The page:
Perennial seed propagation isn’t overly tricky. You just have to follow a few simple guidelines.
The first is to understand that the fancy modern hybrids you see in gardens (like yellow coneflower) do not come true from seed.
Plants of individual species (the wild versions) are different – seed will work but generally speaking, the modern (heavily advertised) plants are not grown from seed but from tissue culture.
Modern plant propagation is heavily concentrated on tissue culture – producing baby plants in test tubes. A 100 square feet of laboratory can produce many more plants in a year than a 100 acre farm. It’s economics.
Seed germinates because hormones within the seedpod start to work to initiate germination or stop working to delay germination (or both)
The trigger points for these hormonal changes are currently thought to be two temperatures – 40F and 70F.
And the exposure time has been worked out to be 90 days at either of these temperatures.
This means that seed either germinates at 40F (e.g. primula) or 70F (e.g. hollyhock)
What about dormant perennial seeds?
Ah dormancy. Here’s where there’s been all kinds of information rolling around the gardening world. Dr. N. Deno established that ending dormancy in seeds is a function of time and temperature and that there were several regimes for achieving germination in the bulk of perennial plants. To make it simpler – I’ll use the temperature numbers 40F and 70F
70 – some seeds such as hollyhock germinate within two weeks if put in damp soil at 70F
40 – some seeds such as primula will generally germinate at 40F (we call these cold germinators) much better than at 70F
40-70 some seeds like to have 90 days at 40F and then moved to 70F. They will usually germinate within the second 90 days.
70-40 a few rather rare seeds will germinate if kept warm for 90 days and then chilled to 40F
How do you know which to use?
Darn good question. Sometimes it is an experience thing. You can also purchase download Dr. Deno’s book listing over 1000 seeds and their requirements from his experiments.
If in doubt – go with half the seed at 70F and the other half at 40-70.
If you only want to try one – try 40-70.
In practical terms, if a seed doesn’t germinate the first sequence, then you can repeat the 40-70 series in the refrigerator. The second time through, you’ll get a few seedlings. But after that, the seeds are likely dead. And this is true more times than you might imagine. I only do my seeds one time – they germinate when they’re supposed to or I throw them away.
There is no need to freeze seed – that kills more seed than it saves. There is very little need to file, scratch or otherwise knick seed coats of perennial seed as they seem to do very well if given the right temperature and length of time.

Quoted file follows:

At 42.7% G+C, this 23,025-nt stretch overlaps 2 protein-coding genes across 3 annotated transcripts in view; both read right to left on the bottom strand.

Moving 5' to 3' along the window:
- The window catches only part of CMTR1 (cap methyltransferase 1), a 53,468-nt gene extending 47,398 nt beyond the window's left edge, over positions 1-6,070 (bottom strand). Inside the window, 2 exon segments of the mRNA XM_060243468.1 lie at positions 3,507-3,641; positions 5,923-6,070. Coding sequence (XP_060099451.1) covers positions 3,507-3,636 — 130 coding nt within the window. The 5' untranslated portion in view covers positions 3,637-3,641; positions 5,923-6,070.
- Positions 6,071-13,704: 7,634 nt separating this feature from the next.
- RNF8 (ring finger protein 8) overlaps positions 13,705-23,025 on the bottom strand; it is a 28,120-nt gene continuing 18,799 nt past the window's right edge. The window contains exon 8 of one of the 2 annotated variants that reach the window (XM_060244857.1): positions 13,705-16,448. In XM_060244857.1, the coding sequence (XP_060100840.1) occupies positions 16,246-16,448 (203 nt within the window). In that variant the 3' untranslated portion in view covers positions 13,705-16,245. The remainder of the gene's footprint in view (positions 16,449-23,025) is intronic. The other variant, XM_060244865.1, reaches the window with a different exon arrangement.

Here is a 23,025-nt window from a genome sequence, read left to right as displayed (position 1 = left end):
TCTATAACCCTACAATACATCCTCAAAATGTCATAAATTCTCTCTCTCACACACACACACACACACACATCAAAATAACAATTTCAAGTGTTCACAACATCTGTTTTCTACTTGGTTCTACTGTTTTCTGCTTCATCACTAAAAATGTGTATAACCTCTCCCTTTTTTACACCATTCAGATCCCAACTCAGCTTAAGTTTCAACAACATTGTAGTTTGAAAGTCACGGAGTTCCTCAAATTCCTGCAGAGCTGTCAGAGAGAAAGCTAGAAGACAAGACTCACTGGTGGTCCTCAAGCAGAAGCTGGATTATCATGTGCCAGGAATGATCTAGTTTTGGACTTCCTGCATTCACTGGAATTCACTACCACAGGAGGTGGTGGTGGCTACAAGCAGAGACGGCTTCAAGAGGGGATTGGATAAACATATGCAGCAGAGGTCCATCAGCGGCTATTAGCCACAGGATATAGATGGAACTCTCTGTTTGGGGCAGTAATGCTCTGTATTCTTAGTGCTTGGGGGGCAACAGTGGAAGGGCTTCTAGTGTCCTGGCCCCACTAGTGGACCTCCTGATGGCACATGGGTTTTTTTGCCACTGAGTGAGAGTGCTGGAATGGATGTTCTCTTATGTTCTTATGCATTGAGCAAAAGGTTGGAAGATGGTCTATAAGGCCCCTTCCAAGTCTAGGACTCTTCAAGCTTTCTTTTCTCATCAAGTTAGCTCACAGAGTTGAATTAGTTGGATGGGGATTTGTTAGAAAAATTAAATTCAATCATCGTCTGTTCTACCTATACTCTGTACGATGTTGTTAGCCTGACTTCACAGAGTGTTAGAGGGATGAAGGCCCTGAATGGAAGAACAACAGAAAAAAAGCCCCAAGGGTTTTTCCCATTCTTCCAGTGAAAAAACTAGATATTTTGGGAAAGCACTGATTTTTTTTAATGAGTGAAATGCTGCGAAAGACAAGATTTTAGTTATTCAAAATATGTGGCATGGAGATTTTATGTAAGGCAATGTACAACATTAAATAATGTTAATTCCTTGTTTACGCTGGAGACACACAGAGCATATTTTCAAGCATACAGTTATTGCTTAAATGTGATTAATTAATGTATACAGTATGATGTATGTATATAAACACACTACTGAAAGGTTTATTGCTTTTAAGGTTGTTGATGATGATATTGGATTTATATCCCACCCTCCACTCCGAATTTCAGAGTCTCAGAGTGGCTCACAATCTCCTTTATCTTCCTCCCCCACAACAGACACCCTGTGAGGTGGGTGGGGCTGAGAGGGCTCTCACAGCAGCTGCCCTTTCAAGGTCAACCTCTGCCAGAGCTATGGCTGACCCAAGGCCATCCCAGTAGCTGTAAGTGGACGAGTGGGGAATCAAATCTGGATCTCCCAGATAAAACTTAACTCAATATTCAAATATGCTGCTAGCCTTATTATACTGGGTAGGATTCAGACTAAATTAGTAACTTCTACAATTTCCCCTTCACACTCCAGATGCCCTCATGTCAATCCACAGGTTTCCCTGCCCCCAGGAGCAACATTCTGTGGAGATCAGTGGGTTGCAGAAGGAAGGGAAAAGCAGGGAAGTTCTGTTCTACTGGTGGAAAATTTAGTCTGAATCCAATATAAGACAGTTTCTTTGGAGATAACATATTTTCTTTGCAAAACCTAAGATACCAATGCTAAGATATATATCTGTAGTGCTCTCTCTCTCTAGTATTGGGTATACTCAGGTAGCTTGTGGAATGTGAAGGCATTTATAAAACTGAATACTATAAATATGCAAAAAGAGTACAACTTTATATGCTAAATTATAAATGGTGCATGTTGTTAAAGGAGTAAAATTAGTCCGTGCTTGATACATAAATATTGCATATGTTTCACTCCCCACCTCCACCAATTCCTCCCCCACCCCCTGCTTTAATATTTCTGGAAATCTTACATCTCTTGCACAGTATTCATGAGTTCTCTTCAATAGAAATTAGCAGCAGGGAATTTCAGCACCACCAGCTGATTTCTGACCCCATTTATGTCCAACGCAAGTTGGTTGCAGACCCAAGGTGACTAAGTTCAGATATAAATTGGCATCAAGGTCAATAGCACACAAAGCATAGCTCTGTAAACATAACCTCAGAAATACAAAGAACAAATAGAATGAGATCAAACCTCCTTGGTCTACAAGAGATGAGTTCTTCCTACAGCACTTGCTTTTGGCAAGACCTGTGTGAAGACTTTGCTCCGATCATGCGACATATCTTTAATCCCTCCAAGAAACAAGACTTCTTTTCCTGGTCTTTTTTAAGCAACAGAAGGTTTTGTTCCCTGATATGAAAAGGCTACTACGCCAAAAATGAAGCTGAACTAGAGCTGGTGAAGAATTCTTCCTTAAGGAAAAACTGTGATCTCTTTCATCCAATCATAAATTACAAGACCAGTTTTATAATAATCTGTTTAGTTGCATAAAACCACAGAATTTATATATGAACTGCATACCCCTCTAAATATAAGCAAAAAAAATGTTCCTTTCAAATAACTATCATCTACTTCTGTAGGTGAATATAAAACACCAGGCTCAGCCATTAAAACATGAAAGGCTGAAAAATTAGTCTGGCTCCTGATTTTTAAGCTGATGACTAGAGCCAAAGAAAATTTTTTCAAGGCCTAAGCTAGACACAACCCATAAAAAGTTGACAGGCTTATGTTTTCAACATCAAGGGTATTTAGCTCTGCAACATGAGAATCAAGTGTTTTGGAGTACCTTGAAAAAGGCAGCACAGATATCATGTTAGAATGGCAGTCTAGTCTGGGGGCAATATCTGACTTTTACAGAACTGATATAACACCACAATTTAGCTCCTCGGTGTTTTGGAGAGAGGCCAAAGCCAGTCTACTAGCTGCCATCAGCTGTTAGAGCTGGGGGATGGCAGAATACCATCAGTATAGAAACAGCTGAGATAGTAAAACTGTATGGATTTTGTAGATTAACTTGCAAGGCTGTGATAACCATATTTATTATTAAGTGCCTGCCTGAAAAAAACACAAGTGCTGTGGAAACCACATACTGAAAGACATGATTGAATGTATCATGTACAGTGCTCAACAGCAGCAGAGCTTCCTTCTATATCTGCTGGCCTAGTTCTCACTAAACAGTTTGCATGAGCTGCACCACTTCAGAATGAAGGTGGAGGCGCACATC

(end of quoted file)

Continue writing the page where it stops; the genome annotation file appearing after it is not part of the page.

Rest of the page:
If the seed is going into a 40-70 regime (90 days at 40F and 90 days at 70F) then I get a baggie and put some damp vermiculite into it. Damp vermiculite means damp – not soaking and certainly with no excess moisture clouding up the baggie. A handful of vermiculite is fine, you don’t require a lot. The objective is to provide a reservoir of humidity, not water or growing medium.
Put the seed in the baggie along with a tag (write the tag with a pen that won’t fade, and is waterproof.)
Put the baggie into the crisper of the refrigerator. Let it sit there for 90 days. Check it every month for germinating seeds (some will start out of season and out of temperature) and for any signs of mold (Remove if molding and sow immediately into sterile soil – treat with a damping-off spray.
After 90 days, sow the seed into a flower pot and keep the soil temperature at 70F using a heat mat. This will germinate seeds quite quickly.
The rough and ready outdoor system.
Take an old 1-gallon container from the nursery pot pile (roughly a 6-inch pot). Cut off the bottom.
Sink the pot in the soil so only the rim is showing and the garden soil is filling the pot
Pour an entire kettle of boiling water (slowly) over the soil in the pot. This will kill off weed seeds and pathogens.
Sow seed – barely cover seed and leave alone all winter to germinate naturally next spring.
All seed flats or pots should be labeled with waterproof marker or pencil so you’ll know what is germinating.
When I water my seedling flats, I always use warm water.
Four True Leaves?
When the seedlings have 4 true leaves, transplant into a small pot and grow until all danger of frost is over.
At this point, they are treated as any other transplant with watering and feeding regularly.
Baby them in the garden (water daily) until they are over their transplant shock and starting to grow.